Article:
Ema Bojado de Aguirre and her teenage daughters, Abigali and Ali, wept as they gazed at the photos on the mantelpiece in a relative's south Sacramento home last week.
On the left side is a handsome, well-groomed man with a bright smile: Bojado's late husband, Gerardo Aguirre Alfaro, a lawyer, teacher and municipal official in Tuxpan, Mexico.
On the right is a rough-hewn sugar cane farmer: Bojado's missing brother, municipal official Francisco Javier Bojado.
Ema Bojado believes the men may have died at the hands of Mexican drug traffickers in 2011. Shortly after her brother's disappearance that June, she fled with her daughters to Sacramento to live with another brother and his family.
Now Bojado, who had a successful family-law practice in Mexico, is contemplating a return to her hometown, even though the killing of her husband and disappearance of her brother remain unsolved.
Bojado speaks little English and has been unable to support her family in the United States. The family's tourist visas will soon expire.
Her dilemma is compounded because of the success of her teenage daughters, who are promising students at Burbank High School.
Because they were brought here as minors, the girls qualify for renewable two-year work permits under the Deferred Action for Childhood Arrivals program that could lead to faster legal residency. But their mother has no such guarantee, and Bojado said she can't afford the $20,000 in legal fees it would cost to file for asylum.
Before the new school year starts, Bojado will decide whether to stay or go.
In Mexico, the family owned two houses and Bojado handled divorces, child custody and other family-law cases, she said. In Sacramento, she has had to rely on her brother, a legal resident with a small trucking firm, for food and shelter.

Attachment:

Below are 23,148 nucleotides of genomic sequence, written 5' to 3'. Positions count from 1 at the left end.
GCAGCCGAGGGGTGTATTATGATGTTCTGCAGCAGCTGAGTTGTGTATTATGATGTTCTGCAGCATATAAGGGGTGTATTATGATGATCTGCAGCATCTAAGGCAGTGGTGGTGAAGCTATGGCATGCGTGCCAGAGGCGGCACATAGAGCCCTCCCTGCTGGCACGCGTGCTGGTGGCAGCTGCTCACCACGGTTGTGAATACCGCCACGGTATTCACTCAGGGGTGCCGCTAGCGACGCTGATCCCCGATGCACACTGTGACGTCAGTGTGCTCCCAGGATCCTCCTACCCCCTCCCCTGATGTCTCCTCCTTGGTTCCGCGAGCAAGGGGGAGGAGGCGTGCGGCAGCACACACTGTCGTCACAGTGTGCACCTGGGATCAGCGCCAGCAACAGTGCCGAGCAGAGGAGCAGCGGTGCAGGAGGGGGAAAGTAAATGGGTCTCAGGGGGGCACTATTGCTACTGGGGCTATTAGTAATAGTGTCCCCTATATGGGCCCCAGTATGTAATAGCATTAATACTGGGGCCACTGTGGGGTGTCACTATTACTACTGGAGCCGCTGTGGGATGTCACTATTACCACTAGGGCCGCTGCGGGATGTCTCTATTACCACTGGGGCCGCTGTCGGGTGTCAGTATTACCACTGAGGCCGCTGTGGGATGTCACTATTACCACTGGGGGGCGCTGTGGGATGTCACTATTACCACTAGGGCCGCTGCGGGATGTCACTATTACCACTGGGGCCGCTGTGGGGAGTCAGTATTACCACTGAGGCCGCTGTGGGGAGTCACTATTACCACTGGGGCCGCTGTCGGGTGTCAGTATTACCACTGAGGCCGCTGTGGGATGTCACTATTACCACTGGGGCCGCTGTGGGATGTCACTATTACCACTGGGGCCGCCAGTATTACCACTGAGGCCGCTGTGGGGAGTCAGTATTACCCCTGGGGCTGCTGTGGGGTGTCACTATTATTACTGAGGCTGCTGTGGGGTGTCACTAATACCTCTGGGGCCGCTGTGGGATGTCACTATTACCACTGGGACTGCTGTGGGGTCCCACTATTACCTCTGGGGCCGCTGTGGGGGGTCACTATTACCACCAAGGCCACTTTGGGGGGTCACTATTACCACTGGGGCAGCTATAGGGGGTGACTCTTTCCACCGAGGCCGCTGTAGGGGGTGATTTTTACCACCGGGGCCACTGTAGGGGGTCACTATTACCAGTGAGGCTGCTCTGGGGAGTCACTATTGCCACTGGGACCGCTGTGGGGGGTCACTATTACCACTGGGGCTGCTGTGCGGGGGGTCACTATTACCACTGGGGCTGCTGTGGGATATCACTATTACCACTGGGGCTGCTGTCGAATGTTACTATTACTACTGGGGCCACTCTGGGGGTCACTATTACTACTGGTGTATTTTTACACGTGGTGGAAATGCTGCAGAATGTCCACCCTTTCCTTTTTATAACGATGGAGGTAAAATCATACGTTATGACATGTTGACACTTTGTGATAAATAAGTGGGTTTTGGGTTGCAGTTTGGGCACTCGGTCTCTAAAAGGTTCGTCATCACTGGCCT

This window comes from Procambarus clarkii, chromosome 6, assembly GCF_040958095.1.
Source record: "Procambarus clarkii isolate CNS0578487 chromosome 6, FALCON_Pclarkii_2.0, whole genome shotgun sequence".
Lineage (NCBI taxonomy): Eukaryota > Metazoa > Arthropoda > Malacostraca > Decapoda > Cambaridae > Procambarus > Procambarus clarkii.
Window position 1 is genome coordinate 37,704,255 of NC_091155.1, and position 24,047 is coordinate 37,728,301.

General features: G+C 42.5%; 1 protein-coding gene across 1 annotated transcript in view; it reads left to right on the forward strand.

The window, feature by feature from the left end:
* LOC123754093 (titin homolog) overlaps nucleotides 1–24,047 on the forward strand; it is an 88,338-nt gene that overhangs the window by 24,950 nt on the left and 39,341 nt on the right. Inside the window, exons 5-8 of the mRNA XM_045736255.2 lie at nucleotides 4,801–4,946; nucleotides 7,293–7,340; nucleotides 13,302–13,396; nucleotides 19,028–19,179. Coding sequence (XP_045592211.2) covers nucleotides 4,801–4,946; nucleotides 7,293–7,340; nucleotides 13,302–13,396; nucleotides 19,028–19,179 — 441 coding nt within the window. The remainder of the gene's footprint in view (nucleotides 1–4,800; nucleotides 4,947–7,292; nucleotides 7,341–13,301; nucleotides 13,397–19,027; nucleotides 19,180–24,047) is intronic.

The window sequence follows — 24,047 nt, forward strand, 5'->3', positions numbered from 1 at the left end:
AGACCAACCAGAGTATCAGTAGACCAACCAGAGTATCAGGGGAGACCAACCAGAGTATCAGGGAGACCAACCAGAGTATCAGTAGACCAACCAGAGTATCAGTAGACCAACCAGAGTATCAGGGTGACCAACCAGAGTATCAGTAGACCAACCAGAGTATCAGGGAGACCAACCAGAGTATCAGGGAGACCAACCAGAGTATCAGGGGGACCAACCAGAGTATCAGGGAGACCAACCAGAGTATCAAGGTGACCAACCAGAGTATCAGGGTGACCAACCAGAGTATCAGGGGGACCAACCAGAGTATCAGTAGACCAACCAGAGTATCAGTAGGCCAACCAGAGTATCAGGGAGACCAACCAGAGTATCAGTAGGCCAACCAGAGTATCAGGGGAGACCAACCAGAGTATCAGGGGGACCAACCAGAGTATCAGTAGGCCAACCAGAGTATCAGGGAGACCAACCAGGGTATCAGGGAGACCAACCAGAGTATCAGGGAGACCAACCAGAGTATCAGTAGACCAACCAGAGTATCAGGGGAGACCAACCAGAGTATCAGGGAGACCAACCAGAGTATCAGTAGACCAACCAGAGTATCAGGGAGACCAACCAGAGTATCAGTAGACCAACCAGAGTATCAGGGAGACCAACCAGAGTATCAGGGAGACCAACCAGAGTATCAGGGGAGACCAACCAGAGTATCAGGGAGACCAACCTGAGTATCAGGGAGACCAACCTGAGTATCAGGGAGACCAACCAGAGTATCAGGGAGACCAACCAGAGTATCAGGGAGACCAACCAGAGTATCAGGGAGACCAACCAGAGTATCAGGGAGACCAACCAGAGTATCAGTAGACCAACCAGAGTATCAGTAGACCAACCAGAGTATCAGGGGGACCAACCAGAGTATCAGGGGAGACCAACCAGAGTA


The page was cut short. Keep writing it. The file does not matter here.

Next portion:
"I have cleaned toilets in Sacramento and picked cherries in Bakersfield," she said through an interpreter.
'A message murder'
The terror began at 1:30 p.m. March 9, 2011, when Bojado's husband was shot 76 times while driving from the town of Tecalitlán to Tuxpan, a city of 33,000 in the state of Jalisco, according to news accounts.
Investigators found 51 AK-47 casings, 24 AR-15 shells and one from a 45-caliber pistol believed to be the "tira de gracia," or "final death blow," Mexican media reported.
Three months later, Bojado's brother Francisco was kidnapped and believed murdered.
"Neighbors heard him say, 'Why are you taking me?' then heard six gunshots," Bojado said.
She said she slept with a gun under her pillow, then heard gangsters were coming for her because she had asked the Mexican army to investigate.
Bojado and her girls grabbed one suitcase and "fled as if we were criminals," said Abigali, 16. "Not only did they murder our father, they also murdered our universe. Suddenly, everything beautiful had come to an end and all that was left was fear."
They settled in with another of Bojado's brothers and his family.
Bojado said she believes her husband was gunned down because he refused to defend drug dealers and their relatives and spoke out against the violence.
He used to represent family members of narcotics traffickers in federal cases. But when the Mexican government asked him to defend drug dealers full time, "he decided not to get involved," both as a matter of conscience and because defending traffickers often turned into a death sentence, his wife said.
"Lawyers who defend them will get rich but within a year or two they will all be killed," she said.
"It's called a 'message murder,' " said Herb Brown, former Sacramento FBI special agent in charge.
Brown led a team of FBI agents investigating the March 2010 killings of two Americans, one a pregnant woman, at the U.S. Consulate in Juárez.